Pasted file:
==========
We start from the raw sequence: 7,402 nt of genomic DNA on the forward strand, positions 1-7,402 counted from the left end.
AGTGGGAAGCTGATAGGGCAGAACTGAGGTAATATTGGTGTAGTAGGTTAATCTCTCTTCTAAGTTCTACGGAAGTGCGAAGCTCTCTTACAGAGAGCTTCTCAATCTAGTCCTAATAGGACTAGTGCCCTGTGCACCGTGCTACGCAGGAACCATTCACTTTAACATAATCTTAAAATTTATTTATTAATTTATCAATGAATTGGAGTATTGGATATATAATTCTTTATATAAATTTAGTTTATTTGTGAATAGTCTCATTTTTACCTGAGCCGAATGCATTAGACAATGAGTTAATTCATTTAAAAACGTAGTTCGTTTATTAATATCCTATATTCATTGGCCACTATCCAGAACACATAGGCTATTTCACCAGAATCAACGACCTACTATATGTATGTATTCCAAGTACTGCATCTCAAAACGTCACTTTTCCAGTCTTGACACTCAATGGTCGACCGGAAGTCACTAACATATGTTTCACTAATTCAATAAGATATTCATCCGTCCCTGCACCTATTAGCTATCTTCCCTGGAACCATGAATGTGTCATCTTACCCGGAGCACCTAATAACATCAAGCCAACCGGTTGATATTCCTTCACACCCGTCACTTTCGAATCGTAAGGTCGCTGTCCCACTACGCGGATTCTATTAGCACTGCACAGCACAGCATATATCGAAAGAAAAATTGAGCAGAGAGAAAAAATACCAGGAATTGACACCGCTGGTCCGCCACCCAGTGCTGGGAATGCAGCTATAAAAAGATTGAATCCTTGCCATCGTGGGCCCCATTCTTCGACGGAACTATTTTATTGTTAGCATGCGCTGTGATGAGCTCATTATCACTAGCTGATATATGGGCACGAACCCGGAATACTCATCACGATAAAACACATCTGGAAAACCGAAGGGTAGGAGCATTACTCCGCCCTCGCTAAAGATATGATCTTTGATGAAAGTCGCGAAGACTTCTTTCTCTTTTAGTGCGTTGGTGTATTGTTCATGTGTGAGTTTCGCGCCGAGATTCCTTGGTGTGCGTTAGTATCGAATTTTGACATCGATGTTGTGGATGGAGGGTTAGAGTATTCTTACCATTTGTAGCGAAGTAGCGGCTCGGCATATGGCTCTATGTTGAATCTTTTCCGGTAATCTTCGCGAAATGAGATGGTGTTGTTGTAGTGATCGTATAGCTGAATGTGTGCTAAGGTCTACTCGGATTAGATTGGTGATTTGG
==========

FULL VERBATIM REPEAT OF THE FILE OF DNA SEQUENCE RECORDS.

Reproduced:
We start from the raw sequence: 7,402 nt of genomic DNA on the forward strand, positions 1-7,402 counted from the left end.
AGTGGGAAGCTGATAGGGCAGAACTGAGGTAATATTGGTGTAGTAGGTTAATCTCTCTTCTAAGTTCTACGGAAGTGCGAAGCTCTCTTACAGAGAGCTTCTCAATCTAGTCCTAATAGGACTAGTGCCCTGTGCACCGTGCTACGCAGGAACCATTCACTTTAACATAATCTTAAAATTTATTTATTAATTTATCAATGAATTGGAGTATTGGATATATAATTCTTTATATAAATTTAGTTTATTTGTGAATAGTCTCATTTTTACCTGAGCCGAATGCATTAGACAATGAGTTAATTCATTTAAAAACGTAGTTCGTTTATTAATATCCTATATTCATTGGCCACTATCCAGAACACATAGGCTATTTCACCAGAATCAACGACCTACTATATGTATGTATTCCAAGTACTGCATCTCAAAACGTCACTTTTCCAGTCTTGACACTCAATGGTCGACCGGAAGTCACTAACATATGTTTCACTAATTCAATAAGATATTCATCCGTCCCTGCACCTATTAGCTATCTTCCCTGGAACCATGAATGTGTCATCTTACCCGGAGCACCTAATAACATCAAGCCAACCGGTTGATATTCCTTCACACCCGTCACTTTCGAATCGTAAGGTCGCTGTCCCACTACGCGGATTCTATTAGCACTGCACAGCACAGCATATATCGAAAGAAAAATTGAGCAGAGAGAAAAAATACCAGGAATTGACACCGCTGGTCCGCCACCCAGTGCTGGGAATGCAGCTATAAAAAGATTGAATCCTTGCCATCGTGGGCCCCATTCTTCGACGGAACTATTTTATTGTTAGCATGCGCTGTGATGAGCTCATTATCACTAGCTGATATATGGGCACGAACCCGGAATACTCATCACGATAAAACACATCTGGAAAACCGAAGGGTAGGAGCATTACTCCGCCCTCGCTAAAGATATGATCTTTGATGAAAGTCGCGAAGACTTCTTTCTCTTTTAGTGCGTTGGTGTATTGTTCATGTGTGAGTTTCGCGCCGAGATTCCTTGGTGTGCGTTAGTATCGAATTTTGACATCGATGTTGTGGATGGAGGGTTAGAGTATTCTTACCATTTGTAGCGAAGTAGCGGCTCGGCATATGGCTCTATGTTGAATCTTTTCCGGTAATCTTCGCGAAATGAGATGGTGTTGTTGTAGTGATCGTATAGCTGAATGTGTGCTAAGGTCTACTCGGATTAGATTGGTGATTTGG